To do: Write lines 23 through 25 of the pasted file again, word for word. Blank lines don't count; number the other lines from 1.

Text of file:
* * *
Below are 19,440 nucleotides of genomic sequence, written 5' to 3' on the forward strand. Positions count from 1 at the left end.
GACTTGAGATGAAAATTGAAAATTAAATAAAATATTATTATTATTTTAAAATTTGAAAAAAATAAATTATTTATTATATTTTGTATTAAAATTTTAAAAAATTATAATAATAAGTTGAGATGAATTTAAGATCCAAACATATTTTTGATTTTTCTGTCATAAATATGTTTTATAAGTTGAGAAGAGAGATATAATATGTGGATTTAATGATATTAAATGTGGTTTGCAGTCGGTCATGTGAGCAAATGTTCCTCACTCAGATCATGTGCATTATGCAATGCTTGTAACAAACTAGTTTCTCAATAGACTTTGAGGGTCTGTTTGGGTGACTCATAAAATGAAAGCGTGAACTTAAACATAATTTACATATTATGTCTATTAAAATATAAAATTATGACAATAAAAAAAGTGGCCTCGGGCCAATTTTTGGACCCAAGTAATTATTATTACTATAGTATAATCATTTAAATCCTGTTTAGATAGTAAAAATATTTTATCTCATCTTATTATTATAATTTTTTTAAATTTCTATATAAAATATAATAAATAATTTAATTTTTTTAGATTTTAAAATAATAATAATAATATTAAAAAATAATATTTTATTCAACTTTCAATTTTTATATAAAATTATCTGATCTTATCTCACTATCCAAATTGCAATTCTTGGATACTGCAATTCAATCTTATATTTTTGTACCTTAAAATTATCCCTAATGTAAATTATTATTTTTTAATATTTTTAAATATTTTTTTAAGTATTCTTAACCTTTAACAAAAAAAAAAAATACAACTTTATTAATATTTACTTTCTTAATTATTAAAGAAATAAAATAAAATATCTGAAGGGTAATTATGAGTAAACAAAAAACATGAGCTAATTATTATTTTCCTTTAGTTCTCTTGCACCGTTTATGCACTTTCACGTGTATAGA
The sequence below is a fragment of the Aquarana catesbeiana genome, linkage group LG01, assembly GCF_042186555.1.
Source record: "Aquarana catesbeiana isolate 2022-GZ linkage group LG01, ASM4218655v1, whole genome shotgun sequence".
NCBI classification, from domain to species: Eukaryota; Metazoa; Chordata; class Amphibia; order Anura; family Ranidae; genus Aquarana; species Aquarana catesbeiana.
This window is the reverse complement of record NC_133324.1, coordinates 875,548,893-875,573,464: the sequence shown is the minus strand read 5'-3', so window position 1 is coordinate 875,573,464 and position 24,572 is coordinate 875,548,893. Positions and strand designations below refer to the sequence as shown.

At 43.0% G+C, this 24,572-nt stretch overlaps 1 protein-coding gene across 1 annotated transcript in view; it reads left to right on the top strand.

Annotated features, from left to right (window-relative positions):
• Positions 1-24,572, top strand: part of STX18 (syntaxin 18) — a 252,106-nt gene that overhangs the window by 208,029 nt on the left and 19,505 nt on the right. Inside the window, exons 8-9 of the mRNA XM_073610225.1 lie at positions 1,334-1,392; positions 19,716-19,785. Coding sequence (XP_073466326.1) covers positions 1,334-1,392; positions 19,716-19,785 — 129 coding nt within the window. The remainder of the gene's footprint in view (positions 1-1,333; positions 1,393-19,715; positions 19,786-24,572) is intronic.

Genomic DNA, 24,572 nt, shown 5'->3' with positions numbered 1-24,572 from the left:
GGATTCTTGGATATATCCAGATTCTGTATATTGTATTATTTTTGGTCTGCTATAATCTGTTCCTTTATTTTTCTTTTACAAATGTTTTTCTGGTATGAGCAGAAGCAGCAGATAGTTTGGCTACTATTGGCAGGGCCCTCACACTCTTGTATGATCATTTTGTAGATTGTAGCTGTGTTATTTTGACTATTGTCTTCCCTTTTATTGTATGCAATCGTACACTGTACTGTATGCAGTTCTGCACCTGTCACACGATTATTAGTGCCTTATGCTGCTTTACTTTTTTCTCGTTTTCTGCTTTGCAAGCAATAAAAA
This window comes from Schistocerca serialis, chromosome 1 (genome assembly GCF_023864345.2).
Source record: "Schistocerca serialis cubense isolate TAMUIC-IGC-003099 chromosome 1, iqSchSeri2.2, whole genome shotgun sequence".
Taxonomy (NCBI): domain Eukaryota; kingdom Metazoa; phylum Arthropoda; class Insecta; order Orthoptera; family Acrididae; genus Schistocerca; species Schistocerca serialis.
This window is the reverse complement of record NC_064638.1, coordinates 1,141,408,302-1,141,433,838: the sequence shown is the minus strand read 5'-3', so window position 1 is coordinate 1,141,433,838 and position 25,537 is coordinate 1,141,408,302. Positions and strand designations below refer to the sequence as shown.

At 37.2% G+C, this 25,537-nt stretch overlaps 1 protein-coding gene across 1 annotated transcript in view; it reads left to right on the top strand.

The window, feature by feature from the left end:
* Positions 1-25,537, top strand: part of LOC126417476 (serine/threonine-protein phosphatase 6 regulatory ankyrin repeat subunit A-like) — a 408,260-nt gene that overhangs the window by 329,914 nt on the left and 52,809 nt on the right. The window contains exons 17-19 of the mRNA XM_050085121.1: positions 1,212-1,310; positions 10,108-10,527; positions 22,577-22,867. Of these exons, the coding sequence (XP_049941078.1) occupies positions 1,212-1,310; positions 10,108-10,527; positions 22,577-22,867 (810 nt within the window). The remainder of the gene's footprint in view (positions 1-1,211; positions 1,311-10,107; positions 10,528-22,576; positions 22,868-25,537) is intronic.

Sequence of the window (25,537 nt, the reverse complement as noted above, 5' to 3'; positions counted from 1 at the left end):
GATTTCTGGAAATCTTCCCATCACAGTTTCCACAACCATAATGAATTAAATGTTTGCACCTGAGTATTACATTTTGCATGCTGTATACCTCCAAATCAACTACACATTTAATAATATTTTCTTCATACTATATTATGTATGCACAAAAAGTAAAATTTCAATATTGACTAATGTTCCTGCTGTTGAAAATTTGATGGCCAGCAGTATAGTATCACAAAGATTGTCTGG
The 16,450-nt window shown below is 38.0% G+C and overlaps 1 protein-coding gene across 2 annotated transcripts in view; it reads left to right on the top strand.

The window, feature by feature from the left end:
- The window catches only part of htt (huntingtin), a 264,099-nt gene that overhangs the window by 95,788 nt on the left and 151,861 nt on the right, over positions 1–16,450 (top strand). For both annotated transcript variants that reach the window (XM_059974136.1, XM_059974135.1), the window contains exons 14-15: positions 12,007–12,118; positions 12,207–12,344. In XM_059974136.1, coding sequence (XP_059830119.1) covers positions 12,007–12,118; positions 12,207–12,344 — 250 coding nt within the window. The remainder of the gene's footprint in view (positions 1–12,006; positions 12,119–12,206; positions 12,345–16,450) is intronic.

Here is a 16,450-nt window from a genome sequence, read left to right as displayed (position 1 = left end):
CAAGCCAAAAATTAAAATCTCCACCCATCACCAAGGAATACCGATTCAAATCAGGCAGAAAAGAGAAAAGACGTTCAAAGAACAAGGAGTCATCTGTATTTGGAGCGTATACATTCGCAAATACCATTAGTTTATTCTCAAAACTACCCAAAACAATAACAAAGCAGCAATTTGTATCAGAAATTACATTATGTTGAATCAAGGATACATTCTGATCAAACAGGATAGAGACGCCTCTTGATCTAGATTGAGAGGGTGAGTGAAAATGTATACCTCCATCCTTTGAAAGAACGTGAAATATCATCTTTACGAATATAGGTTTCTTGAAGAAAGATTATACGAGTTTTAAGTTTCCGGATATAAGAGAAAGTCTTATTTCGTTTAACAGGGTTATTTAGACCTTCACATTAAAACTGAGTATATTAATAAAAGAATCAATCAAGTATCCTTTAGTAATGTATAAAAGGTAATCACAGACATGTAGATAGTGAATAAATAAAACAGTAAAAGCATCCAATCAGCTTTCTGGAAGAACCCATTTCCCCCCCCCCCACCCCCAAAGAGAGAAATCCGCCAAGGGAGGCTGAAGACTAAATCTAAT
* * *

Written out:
- The window catches only part of htt (huntingtin), a 264,099-nt gene that overhangs the window by 95,788 nt on the left and 151,861 nt on the right, over positions 1–16,450 (top strand). For both annotated transcript variants that reach the window (XM_059974136.1, XM_059974135.1), the window contains exons 14-15: positions 12,007–12,118; positions 12,207–12,344. In XM_059974136.1, coding sequence (XP_059830119.1) covers positions 12,007–12,118; positions 12,207–12,344 — 250 coding nt within the window. The remainder of the gene's footprint in view (positions 1–12,006; positions 12,119–12,206; positions 12,345–16,450) is intronic.

Here is a 16,450-nt window from a genome sequence, read left to right as displayed (position 1 = left end):
CAAGCCAAAAATTAAAATCTCCACCCATCACCAAGGAATACCGATTCAAATCAGGCAGAAAAGAGAAAAGACGTTCAAAGAACAAGGAGTCATCTGTATTTGGAGCGTATACATTCGCAAATACCATTAGTTTATTCTCAAAACTACCCAAAACAATAACAAAGCAGCAATTTGTATCAGAAATTACATTATGTTGAATCAAGGATACATTCTGATCAAACAGGATAGAGACGCCTCTTGATCTAGATTGAGAGGGTGAGTGAAAATGTATACCTCCATCCTTTGAAAGAACGTGAAATATCATCTTTACGAATATAGGTTTCTTGAAGAAAGATTATACGAGTTTTAAGTTTCCGGATATAAGAGAAAGTCTTATTTCGTTTAACAGGGTTATTTAGACCTTCACATTAAAACTGAGTATATTAATAAAAGAATCAATCAAGTATCCTTTAGTAATGTATAAAAGGTAATCACAGACATGTAGATAGTGAATAAATAAAACAGTAAAAGCATCCAATCAGCTTTCTGGAAGAACCCATTTCCCCCCCCCCCACCCCCAAAGAGAGAAATCCGCCAAGGGAGGCTGAAGACTAAATCTAAT